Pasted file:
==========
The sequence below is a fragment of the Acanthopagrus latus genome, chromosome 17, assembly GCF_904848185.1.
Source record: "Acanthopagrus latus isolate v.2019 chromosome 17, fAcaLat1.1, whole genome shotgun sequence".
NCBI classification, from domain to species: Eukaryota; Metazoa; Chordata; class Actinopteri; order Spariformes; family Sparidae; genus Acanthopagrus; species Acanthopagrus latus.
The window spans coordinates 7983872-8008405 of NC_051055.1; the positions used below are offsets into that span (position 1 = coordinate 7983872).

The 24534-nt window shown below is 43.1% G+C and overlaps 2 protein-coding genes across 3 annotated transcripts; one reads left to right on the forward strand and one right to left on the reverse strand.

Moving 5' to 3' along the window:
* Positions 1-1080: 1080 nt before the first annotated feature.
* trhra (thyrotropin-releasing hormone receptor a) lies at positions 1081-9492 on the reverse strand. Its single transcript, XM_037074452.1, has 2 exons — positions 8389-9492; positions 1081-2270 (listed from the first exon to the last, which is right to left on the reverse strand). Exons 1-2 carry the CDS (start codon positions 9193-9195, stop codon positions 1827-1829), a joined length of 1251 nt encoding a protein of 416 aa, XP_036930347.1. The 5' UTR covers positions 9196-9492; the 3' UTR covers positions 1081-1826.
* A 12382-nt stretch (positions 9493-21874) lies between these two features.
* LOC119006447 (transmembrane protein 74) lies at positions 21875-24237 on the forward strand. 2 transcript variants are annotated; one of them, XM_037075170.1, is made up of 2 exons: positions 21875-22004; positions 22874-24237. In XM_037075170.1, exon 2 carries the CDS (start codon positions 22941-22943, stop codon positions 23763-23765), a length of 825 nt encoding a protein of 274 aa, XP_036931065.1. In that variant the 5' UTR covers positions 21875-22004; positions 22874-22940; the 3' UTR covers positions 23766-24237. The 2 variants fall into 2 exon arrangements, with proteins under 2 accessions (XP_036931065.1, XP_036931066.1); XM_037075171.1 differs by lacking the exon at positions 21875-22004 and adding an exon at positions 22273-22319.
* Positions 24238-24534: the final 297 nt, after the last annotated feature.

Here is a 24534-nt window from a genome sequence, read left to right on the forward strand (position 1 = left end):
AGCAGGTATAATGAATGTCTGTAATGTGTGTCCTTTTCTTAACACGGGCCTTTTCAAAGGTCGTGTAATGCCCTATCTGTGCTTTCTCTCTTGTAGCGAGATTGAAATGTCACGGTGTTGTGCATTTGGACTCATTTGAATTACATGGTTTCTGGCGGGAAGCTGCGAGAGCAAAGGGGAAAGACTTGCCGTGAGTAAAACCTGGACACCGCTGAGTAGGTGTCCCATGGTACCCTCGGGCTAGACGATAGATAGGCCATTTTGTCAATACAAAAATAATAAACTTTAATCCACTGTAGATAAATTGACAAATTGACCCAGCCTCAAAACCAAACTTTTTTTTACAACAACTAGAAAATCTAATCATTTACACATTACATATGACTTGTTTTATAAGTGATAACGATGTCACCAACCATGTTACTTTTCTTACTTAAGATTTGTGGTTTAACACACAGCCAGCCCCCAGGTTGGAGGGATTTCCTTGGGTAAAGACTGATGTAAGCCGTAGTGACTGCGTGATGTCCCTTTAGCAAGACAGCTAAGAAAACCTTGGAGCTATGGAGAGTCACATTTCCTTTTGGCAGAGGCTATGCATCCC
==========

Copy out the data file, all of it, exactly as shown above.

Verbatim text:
The sequence below is a fragment of the Acanthopagrus latus genome, chromosome 17, assembly GCF_904848185.1.
Source record: "Acanthopagrus latus isolate v.2019 chromosome 17, fAcaLat1.1, whole genome shotgun sequence".
NCBI classification, from domain to species: Eukaryota; Metazoa; Chordata; class Actinopteri; order Spariformes; family Sparidae; genus Acanthopagrus; species Acanthopagrus latus.
The window spans coordinates 7983872-8008405 of NC_051055.1; the positions used below are offsets into that span (position 1 = coordinate 7983872).

The 24534-nt window shown below is 43.1% G+C and overlaps 2 protein-coding genes across 3 annotated transcripts; one reads left to right on the forward strand and one right to left on the reverse strand.

Moving 5' to 3' along the window:
* Positions 1-1080: 1080 nt before the first annotated feature.
* trhra (thyrotropin-releasing hormone receptor a) lies at positions 1081-9492 on the reverse strand. Its single transcript, XM_037074452.1, has 2 exons — positions 8389-9492; positions 1081-2270 (listed from the first exon to the last, which is right to left on the reverse strand). Exons 1-2 carry the CDS (start codon positions 9193-9195, stop codon positions 1827-1829), a joined length of 1251 nt encoding a protein of 416 aa, XP_036930347.1. The 5' UTR covers positions 9196-9492; the 3' UTR covers positions 1081-1826.
* A 12382-nt stretch (positions 9493-21874) lies between these two features.
* LOC119006447 (transmembrane protein 74) lies at positions 21875-24237 on the forward strand. 2 transcript variants are annotated; one of them, XM_037075170.1, is made up of 2 exons: positions 21875-22004; positions 22874-24237. In XM_037075170.1, exon 2 carries the CDS (start codon positions 22941-22943, stop codon positions 23763-23765), a length of 825 nt encoding a protein of 274 aa, XP_036931065.1. In that variant the 5' UTR covers positions 21875-22004; positions 22874-22940; the 3' UTR covers positions 23766-24237. The 2 variants fall into 2 exon arrangements, with proteins under 2 accessions (XP_036931065.1, XP_036931066.1); XM_037075171.1 differs by lacking the exon at positions 21875-22004 and adding an exon at positions 22273-22319.
* Positions 24238-24534: the final 297 nt, after the last annotated feature.

Here is a 24534-nt window from a genome sequence, read left to right on the forward strand (position 1 = left end):
AGCAGGTATAATGAATGTCTGTAATGTGTGTCCTTTTCTTAACACGGGCCTTTTCAAAGGTCGTGTAATGCCCTATCTGTGCTTTCTCTCTTGTAGCGAGATTGAAATGTCACGGTGTTGTGCATTTGGACTCATTTGAATTACATGGTTTCTGGCGGGAAGCTGCGAGAGCAAAGGGGAAAGACTTGCCGTGAGTAAAACCTGGACACCGCTGAGTAGGTGTCCCATGGTACCCTCGGGCTAGACGATAGATAGGCCATTTTGTCAATACAAAAATAATAAACTTTAATCCACTGTAGATAAATTGACAAATTGACCCAGCCTCAAAACCAAACTTTTTTTTACAACAACTAGAAAATCTAATCATTTACACATTACATATGACTTGTTTTATAAGTGATAACGATGTCACCAACCATGTTACTTTTCTTACTTAAGATTTGTGGTTTAACACACAGCCAGCCCCCAGGTTGGAGGGATTTCCTTGGGTAAAGACTGATGTAAGCCGTAGTGACTGCGTGATGTCCCTTTAGCAAGACAGCTAAGAAAACCTTGGAGCTATGGAGAGTCACATTTCCTTTTGGCAGAGGCTATGCATCCC